Monday, September 9, 2013

Peculiar Person of the Month: Yumi of The Oishii Project


David Rondinelli


Yumi is a member of Oishii Project who has taken her love of fashion and singing into the group to become one of its strongest members. At 3’11” Yumi packs a powerhouse of time management into her day between performing, learning new dance routines, and being the group’s event coordinator, proving that it really is the little things that matter. Aside from being a part of Oishii Project, she is also a singer/songwriter for a second band called Psycho Bando all while being a champion gamer at Animal Crossing. Yumi was kind enough to talk to This Peculiar Life NYC about all that it entails to being an online singer.  

This Peculiar Life NYC: Tell me how you found out about Oishii Project and what made you want to be a part of this group?

Yumi: I’ve been active with looking for auditions involving both acting and singing, and I happened to stumble on Oishii Project from a Google search of auditions. Curious, I checked it out and I’ve always been into Japanese music, culture, and fashion so I decided to give it a go!

TPL NYC: On some of the videos, the girls refer to their time in the group as "generations". How long is a generation in Oishii terms, and what generation are you?

Yumi: The term generations is used to indicate seniority in the group. For example, if you were among the first group of girls to get accepted into Ichigo (strawberry), Kiwi, or Lychee, you would be considered a first generation member. [We also have  Mini Cherries who are the girls in training.] Since Micchi and I are among the second group of girls to join Ichigo, we are considered second gen. members.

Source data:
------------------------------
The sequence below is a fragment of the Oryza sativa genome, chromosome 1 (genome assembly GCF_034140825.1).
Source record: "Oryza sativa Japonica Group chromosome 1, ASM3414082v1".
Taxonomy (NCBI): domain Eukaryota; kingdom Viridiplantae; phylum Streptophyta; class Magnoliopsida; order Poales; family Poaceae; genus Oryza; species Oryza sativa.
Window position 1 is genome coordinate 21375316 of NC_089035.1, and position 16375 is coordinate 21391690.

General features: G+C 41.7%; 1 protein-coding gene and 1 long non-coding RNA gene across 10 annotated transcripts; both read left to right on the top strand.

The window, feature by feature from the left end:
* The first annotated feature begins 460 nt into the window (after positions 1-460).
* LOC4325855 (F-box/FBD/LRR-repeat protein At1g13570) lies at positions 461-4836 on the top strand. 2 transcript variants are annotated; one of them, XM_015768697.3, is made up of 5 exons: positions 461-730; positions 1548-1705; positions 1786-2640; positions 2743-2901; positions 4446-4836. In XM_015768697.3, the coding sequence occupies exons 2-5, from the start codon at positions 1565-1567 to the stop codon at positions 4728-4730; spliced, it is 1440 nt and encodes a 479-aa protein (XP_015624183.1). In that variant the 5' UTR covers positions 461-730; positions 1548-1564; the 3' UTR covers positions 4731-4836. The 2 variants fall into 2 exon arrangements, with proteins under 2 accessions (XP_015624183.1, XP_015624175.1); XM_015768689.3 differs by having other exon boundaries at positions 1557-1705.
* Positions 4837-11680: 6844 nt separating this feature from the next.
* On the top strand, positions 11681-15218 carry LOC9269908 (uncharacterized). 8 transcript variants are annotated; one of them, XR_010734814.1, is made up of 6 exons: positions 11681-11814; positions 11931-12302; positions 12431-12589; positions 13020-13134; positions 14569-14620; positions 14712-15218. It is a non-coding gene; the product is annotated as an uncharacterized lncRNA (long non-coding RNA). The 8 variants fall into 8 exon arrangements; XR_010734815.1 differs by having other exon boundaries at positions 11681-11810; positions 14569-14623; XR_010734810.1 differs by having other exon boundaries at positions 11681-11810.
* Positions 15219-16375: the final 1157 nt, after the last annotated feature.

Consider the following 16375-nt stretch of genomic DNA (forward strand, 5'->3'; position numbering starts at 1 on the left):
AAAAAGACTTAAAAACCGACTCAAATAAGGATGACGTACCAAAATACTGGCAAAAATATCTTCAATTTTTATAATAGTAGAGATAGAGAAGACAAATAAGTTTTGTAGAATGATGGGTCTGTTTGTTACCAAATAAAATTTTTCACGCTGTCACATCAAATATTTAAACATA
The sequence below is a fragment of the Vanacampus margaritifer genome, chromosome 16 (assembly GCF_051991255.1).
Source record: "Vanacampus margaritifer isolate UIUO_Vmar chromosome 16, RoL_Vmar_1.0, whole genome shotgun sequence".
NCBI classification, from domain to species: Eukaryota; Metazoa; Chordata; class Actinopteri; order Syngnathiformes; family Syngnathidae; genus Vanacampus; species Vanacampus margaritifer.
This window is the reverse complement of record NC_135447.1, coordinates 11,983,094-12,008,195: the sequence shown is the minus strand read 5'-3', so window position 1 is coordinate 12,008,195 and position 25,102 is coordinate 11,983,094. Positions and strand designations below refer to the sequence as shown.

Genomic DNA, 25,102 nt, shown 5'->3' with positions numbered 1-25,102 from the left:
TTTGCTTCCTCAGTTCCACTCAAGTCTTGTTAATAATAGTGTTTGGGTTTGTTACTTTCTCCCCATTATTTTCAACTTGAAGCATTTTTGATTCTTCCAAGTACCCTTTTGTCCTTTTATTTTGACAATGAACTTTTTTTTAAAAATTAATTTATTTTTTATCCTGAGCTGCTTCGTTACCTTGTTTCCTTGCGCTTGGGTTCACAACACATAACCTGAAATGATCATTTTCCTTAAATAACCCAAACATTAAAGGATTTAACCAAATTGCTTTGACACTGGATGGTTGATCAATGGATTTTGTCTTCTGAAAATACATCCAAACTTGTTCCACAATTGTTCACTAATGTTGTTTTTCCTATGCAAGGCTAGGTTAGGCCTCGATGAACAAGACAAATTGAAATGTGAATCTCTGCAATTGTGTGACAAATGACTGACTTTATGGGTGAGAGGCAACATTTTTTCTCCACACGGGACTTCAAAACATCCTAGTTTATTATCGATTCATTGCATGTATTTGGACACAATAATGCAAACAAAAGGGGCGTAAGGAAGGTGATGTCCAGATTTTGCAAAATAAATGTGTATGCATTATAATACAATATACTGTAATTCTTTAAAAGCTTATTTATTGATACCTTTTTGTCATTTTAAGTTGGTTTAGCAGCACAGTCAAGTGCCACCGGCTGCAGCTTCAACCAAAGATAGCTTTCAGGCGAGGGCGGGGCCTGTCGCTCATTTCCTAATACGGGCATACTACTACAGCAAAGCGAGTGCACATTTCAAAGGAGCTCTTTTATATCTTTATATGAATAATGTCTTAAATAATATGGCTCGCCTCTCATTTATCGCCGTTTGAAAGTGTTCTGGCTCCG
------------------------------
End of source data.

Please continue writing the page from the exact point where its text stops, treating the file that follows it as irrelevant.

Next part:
TPL NYC: Along the same lines, I hear that the girls are split into groups. What group are you in? Did you get to pick, or did you get assigned?

Yumi: I’m in the Oishii! Ichigo group. We didn’t get to pick our groups. Instead, we were assigned to our groups.

TPL NYC: Do you ever get shuffled around to different groups?

Yumi:  Each group was formed to bring out the strengths in each group of girls. Ichigo is both sweet and sour, so musically, our group personifies those certain characteristics. Kiwi is tart… ish. Hahaha! I love kiwis, they’re delicious. Anywho, the music for the Kiwi group is a little more edgy. Lychee is sweet, therefore the Lychee group has music that’s more… well in my words ‘cutie pop’! I make up my own genres of music too, can’t you tell, ha, ha, ha!

TPL NYC: What is your favorite part of performing with the group and what is the hardest?

Yumi: Oh man, it’s so hard to say what my favorite part is when it comes to performing with them. As a part of the U.S. branch, we haven’t been given the opportunity to make our debut yet. The U.K. branch, however, has had many performance opportunities! Lucky girls! 
It is much easier for the UK girls, though. Here in the U.S. we’re so spread out, so coming together for a performance can be costly. Come back to me again next year, and I promise I’ll have something to say about in terms of performance!

TPL NYC: I know there are auditions; could you tell me what the audition process is like to become a part of the group? In the same vein, what was your audition and how did you put it together?

Yumi: I have a terrible memory, but if I remember correctly, we were told to put together a video that contains two minutes of introduction, two minutes of singing one song in Japanese, two minutes of singing another song, and finally, two minutes of dancing. I had such a hard time with my audition because I talked a LOT, and I couldn’t just say something in two minutes without having to cut an extra four or five minutes of talking. Everything took so much time for me. I wasn’t used to filming myself, so I had to film everything separately and then put it all together at the end.